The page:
With the wrap-up of the John E. Ward defense contract scandal Friday, U.S. Attorney Dee V. Benson announced the formation of a permanent task force on defense and aerospace corruption.
Ward was the purchasing officer for Morton Thiokol but resigned to form his own supply company. After that point, he was involved in kickback schemes, which came to light when he and 16 other individuals and companies were indicted by a federal grand jury on Oct. 15, 1987.Later, four others were charged.
U.S. District Judge David Sam sentenced Ward to concurrent terms of one year and one day on each of two counts. Sam cited Ward's cooperation with investigators after the scheme came to light.
"I would say that the majority of the other defendants" also cooperated, said Assistant U.S. Attorney Gregory Diamond. Ward's sentence was the stiffest given in the scandal.
During a press conference in his office, Benson said that as of Friday morning, all those charged have pleaded guilty and been sentenced.
The joint investigative team that looked into the original allegations against Ward and the others had evolved into a permanent task force, he said. Members include the FBI, Defense Criminal Investigative Service, Internal Revenue Service, Defense Audit Agency, and the U.S. attorney's office.
"The purpose of the task force is to maintain the integrity of the defense industry, which plays such an important role in the economy of the state of Utah," he added.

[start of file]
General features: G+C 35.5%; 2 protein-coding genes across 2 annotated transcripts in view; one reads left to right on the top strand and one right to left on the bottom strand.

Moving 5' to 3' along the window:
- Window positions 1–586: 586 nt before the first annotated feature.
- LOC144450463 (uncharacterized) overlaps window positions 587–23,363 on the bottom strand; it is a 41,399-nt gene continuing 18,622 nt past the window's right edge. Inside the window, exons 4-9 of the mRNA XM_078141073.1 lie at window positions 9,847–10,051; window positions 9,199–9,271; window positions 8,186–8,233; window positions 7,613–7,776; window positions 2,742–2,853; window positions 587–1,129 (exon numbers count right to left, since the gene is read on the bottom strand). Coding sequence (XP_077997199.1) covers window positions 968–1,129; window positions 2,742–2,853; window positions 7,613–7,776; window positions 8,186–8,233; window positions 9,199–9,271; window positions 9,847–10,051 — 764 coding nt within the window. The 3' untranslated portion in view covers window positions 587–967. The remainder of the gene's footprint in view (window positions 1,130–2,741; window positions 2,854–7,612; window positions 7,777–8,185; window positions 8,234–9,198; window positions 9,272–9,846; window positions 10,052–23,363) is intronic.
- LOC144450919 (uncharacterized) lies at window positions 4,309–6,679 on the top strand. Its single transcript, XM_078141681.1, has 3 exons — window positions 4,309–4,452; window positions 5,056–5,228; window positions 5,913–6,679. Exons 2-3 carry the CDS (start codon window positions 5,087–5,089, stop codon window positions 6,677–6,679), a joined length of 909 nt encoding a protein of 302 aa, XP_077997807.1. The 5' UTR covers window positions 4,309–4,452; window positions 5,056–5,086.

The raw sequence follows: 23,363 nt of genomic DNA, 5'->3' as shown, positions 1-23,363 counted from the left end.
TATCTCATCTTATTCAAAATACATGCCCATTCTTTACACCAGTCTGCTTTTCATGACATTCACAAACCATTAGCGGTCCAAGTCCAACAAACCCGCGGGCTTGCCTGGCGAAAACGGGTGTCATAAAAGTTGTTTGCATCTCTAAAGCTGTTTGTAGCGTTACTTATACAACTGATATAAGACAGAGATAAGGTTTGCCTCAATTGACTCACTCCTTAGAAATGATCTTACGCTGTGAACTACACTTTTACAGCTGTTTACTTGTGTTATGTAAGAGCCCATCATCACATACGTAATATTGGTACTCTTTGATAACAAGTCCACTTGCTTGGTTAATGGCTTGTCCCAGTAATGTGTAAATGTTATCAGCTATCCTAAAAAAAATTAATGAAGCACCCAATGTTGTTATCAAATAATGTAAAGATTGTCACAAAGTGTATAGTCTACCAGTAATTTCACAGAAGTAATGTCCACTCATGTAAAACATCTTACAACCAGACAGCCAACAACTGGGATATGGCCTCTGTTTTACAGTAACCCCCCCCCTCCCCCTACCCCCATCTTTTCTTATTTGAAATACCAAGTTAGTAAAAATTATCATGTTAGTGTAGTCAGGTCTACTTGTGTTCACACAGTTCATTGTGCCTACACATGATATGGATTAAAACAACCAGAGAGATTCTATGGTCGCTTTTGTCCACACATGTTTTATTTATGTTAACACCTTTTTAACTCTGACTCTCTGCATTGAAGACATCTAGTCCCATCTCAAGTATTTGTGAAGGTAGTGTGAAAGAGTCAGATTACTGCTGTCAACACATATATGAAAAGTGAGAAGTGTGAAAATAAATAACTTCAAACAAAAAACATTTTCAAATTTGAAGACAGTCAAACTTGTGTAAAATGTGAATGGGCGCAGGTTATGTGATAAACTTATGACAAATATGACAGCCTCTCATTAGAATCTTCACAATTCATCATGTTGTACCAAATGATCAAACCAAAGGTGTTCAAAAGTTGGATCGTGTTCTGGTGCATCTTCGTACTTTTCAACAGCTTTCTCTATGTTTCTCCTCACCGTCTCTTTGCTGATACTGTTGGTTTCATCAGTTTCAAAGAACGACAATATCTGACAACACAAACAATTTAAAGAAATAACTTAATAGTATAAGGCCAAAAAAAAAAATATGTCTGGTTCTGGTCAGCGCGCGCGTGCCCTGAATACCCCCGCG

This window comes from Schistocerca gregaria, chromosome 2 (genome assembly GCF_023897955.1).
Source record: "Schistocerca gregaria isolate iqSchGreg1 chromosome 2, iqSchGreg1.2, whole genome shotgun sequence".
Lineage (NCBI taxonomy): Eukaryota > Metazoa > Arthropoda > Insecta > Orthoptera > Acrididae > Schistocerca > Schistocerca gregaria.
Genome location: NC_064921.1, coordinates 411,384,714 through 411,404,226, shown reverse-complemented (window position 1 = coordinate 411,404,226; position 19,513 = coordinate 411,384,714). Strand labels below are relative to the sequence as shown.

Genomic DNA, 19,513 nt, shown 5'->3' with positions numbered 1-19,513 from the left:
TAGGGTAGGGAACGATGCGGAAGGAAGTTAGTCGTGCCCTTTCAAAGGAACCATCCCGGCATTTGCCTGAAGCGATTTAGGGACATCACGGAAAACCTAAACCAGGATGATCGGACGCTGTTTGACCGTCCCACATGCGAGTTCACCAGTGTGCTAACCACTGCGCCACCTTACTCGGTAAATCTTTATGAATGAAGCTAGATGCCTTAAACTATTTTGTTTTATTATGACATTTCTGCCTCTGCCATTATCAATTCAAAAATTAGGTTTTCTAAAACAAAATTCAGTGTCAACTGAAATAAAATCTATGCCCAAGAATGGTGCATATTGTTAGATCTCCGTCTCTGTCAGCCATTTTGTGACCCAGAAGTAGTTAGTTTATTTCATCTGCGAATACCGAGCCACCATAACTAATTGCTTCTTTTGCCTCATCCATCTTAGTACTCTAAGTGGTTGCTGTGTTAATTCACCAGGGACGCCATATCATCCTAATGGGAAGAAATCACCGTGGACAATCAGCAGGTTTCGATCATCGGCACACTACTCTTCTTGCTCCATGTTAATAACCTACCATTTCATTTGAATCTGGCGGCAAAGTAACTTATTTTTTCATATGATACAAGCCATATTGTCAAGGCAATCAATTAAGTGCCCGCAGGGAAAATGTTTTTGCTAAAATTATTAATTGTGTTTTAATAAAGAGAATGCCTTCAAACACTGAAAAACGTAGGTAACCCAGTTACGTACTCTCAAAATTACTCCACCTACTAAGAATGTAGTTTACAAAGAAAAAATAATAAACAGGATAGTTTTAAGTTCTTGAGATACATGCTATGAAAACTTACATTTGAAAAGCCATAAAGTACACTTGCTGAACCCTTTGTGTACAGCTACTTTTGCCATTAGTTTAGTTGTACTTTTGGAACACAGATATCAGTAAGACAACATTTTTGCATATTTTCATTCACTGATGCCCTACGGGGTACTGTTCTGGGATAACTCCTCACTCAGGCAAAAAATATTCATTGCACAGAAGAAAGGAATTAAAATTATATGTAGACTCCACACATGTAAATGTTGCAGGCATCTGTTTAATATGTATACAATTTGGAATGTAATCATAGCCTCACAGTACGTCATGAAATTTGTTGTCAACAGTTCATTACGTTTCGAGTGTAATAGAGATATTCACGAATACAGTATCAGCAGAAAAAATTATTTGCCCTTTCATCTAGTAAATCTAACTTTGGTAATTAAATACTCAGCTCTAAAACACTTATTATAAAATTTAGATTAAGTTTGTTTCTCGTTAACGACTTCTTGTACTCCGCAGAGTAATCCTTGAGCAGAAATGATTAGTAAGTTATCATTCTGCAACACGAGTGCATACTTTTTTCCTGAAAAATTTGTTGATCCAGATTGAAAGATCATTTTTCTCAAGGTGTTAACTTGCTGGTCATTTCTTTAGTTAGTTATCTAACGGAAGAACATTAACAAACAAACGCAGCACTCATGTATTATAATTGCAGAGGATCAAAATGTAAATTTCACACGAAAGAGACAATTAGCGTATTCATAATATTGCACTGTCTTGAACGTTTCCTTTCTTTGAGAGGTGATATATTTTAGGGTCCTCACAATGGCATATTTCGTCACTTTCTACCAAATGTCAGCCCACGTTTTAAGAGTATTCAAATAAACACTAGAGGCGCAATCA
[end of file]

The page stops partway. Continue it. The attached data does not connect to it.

"We want to expose and prosecute anyone who endangers this important industry and this country by attempting to profit illegally from the defense-aerospace contracting system."
He vowed the team would do its best to discover and prosecute "kickbacks, payoffs and bribes."
As part of that drive, he announced the establishment of an anti-kickback, anti-fraud hotline. The public can call 355-2600 (phone collect, if necessary) at any time to report any suspicious actions.
A notice to be posted in offices of defense and aerospace suppliers says, "If you have information that may be beneficial, and desire to remain anonymous, you may do so."
A new act provides that with defense or aerospace contracts of more than $1 million, a whistle-blower could win a reward of up to $250,000. One official said Utah has five major aerospace and defense contractors like Hercules and Thiokol, plus an estimated 68 smaller companies supplying goods to the industry.
"In 1987, the federal government put $1.2 billion in the state of Utah in defense contracts, so that's a major portion of this state's economy," Bryant said.
Benson said investigators think quite a bit of fraud is occurring, and to keep Utah competitive in the industry, "we need to nip it in the bud."
Employees need to know they can't accept free lunches, trips to Cancun, or cash under the table, he said.